After a furious lobbying assault by the buyout industry, Congressional negotiators crafted a compromise financial reform bill that was milder than many industry pros had feared.
The worst news: All but the smallest private equity firms will have to register with the Securities and Exchange Commission by this time next year under the bill, which at press time still faced an uncertain future. But the bill appears to have carved out enough space that many banks will be able to retain their in-house private equity operations, avoiding a disruption to the market that widespread divestitures could have caused. Earlier versions of the bill would have outright barred banks from sponsoring private equity funds under the so-called Volcker Rule.
Meantime, left unresolved is the fate of separate legislation, now stalled, that would have raised taxes on carried interest, the share of profits earned by buyout firms for their management of investor funds. “It could have been worse,” said one source who asked that his name not be used.
At press time, it appeared possible that the bill could become even more industry-friendly. After the conference committee held its final vote on June 25, 92-year-old Sen. Robert Byrd (D.- W.Va.) died, leaving Democrats short of the 60 votes they would need to overcome a Republican filibuster. Reuters, the publisher of Buyouts, reported June 29 that Democrats were considering reopening negotiations on the bill to win the needed votes.
The conference committee’s final bill—the Dodd Frank Act, named after the Senate and House committee chairmen who shepherded it to passage—will require almost all buyout shops to register with the SEC a year after the legislation is signed into law by President Obama, a ceremony expected at press time to occur over the Independence Day weekend.
The law eliminates the “private client exemption” that had allowed many buyout firms to avoid SEC registration, said David Wohl, a corporate partner in the New York office of the law firm Weil, Gotshal and Manges. Until now, a firm with less than 15 clients could avoid registration, but the legislation changes that, requiring registration by all fund sponsors, with two exceptions—firms with less than $150 million of assets under management, and venture capital firms. The VC exemption, not defined in the bill, may prompt some buyout shops to try to lobby the SEC to shape the definition of those terms.
Exactly what registration would entail presumably would be left for the SEC to decide. Money managers required to register with the SEC today under the Investment Advisers Act of 1940 must have a chief compliance officer and follow a written compliance program that covers such things as conflicts of interest, trading in public equities by employees, and the maintenance of books and records. Registered advisers also are subject to periodic SEC inspections. While the rules remain to be written by the SEC regarding what kind of records that hedge funds and private equity sponsors must keep and what kind of reports they must file, the legislation does not provide for treating such investment advisers differently; only venture capital was singled out for separate treatment under the law.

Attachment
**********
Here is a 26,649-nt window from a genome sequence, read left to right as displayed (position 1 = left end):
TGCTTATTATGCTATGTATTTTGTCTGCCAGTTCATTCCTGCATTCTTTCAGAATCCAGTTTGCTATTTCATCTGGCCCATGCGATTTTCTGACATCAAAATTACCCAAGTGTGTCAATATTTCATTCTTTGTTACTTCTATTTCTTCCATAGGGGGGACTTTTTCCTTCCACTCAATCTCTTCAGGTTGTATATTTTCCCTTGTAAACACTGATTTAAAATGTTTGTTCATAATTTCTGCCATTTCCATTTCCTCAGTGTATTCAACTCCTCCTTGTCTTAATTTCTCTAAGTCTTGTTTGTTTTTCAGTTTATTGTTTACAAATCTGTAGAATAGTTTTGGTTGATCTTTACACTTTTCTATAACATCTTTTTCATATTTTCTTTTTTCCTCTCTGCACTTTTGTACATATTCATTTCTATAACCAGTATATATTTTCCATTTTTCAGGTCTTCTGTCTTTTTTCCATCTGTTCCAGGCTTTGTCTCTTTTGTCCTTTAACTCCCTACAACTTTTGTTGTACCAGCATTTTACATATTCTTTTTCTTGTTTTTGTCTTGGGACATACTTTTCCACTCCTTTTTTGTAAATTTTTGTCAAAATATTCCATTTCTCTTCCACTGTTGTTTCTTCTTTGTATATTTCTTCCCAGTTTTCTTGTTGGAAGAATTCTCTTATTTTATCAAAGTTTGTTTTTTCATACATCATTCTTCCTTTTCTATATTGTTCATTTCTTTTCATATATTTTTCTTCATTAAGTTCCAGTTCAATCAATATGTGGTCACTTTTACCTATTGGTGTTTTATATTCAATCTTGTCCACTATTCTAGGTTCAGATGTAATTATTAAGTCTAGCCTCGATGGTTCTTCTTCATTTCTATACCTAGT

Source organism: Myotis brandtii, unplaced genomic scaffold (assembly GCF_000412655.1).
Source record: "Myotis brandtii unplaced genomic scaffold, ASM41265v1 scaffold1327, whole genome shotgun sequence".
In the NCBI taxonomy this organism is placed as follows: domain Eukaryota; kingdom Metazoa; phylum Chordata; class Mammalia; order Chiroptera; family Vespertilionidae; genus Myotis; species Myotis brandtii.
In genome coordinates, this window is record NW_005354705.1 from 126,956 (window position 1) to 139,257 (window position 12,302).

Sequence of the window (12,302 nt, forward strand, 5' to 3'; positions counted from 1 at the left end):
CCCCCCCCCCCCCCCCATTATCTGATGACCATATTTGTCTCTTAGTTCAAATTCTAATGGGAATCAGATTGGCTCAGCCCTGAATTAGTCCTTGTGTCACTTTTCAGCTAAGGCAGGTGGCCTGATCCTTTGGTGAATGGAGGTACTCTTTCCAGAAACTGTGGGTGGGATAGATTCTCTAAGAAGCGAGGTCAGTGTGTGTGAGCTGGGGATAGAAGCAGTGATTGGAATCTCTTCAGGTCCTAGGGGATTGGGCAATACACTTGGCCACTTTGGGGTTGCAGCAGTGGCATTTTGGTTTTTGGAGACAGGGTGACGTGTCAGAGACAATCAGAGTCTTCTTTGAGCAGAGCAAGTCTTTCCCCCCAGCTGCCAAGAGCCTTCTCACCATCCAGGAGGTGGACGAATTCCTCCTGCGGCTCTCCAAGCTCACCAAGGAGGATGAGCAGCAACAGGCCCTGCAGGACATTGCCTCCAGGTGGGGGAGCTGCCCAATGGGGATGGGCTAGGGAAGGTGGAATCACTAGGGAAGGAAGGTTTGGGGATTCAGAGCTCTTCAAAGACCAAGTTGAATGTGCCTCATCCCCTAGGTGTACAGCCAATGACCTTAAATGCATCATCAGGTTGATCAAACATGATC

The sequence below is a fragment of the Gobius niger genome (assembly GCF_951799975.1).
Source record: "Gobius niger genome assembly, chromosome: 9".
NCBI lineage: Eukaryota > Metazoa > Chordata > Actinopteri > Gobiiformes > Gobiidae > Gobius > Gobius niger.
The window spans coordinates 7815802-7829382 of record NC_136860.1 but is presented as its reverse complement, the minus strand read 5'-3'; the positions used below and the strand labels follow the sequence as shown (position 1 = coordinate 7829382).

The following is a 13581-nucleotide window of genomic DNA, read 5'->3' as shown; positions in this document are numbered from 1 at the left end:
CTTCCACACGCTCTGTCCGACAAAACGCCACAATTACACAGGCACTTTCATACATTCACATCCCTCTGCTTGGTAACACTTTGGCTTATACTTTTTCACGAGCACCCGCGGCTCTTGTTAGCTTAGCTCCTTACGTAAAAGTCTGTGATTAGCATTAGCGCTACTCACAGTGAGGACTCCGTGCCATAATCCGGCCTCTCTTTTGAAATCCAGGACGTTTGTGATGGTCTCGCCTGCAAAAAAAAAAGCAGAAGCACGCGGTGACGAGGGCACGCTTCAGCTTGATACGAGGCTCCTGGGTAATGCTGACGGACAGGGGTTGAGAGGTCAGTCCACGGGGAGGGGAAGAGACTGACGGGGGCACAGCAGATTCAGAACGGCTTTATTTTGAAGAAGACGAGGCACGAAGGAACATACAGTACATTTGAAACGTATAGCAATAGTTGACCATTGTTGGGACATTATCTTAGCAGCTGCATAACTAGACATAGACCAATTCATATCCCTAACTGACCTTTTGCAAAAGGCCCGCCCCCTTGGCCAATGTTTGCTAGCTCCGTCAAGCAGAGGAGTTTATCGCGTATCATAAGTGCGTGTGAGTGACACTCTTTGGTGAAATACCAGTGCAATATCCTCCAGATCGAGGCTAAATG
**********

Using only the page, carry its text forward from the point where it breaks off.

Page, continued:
In a big victory for banks with private equity arms, financial reform negotiators stopped short of a ban on merchant banking, deciding to allow bank holding companies to invest up to 3 percent of their capital in hedge funds and private equity funds.
The provision also appears to be generous enough to allow most banks to continue their existing private equity operations rather than divesting them, which some observers had feared could be disruptive to the market.
Some of the nation’s largest banks seemed to anticipate the change. In the days leading up to the conference committee, JPMorgan Chase & Co. was reported to be in talks to buy a large Brazilian hedge fund and private equity group, Gávea Investimentos, an asset management company that manages about $5.3 billion, the Financial Times reported June 20.
At the same time, Citi Capital Advisors, a unit of Citigroup Inc., was starting to raise $1.5 billion for private equity this year and $1.75 billion for hedge funds by next year, a source confirmed to Buyouts.
Still before Congress is question of the tax treatment of carried interest, part of a separate piece of legislation, an “extenders bill” that would renew a variety of tax provisions that are expiring and would impose a variety of tax increases, including a change in the treatment of carried interest, to pay for them.
The bill was sidelined June 24 because it also was being used to extend unemployment benefits to the long-term jobless, a provision that deficit hawks objected to because it lacked a revenue component to offset the expense, “It seems there are not the votes at this time to pass what the Democratic leaders want,” said Donald E. Rocap, a partner at the Chicago law firm Kirkland & Ellis LLP.
Even while the bill was under active consideration, buyout advocates had managed to soften the provision concerning carry, so that only a portion of buyout shops’ carry—75 percent after 2013, under one version of the bill—would be taxed at the higher, ordinary-income rate while the remainder would still be taxed at the lower capital gains rates.
The risk remains, however, that Congress could launch a renewed assault on carry later this year.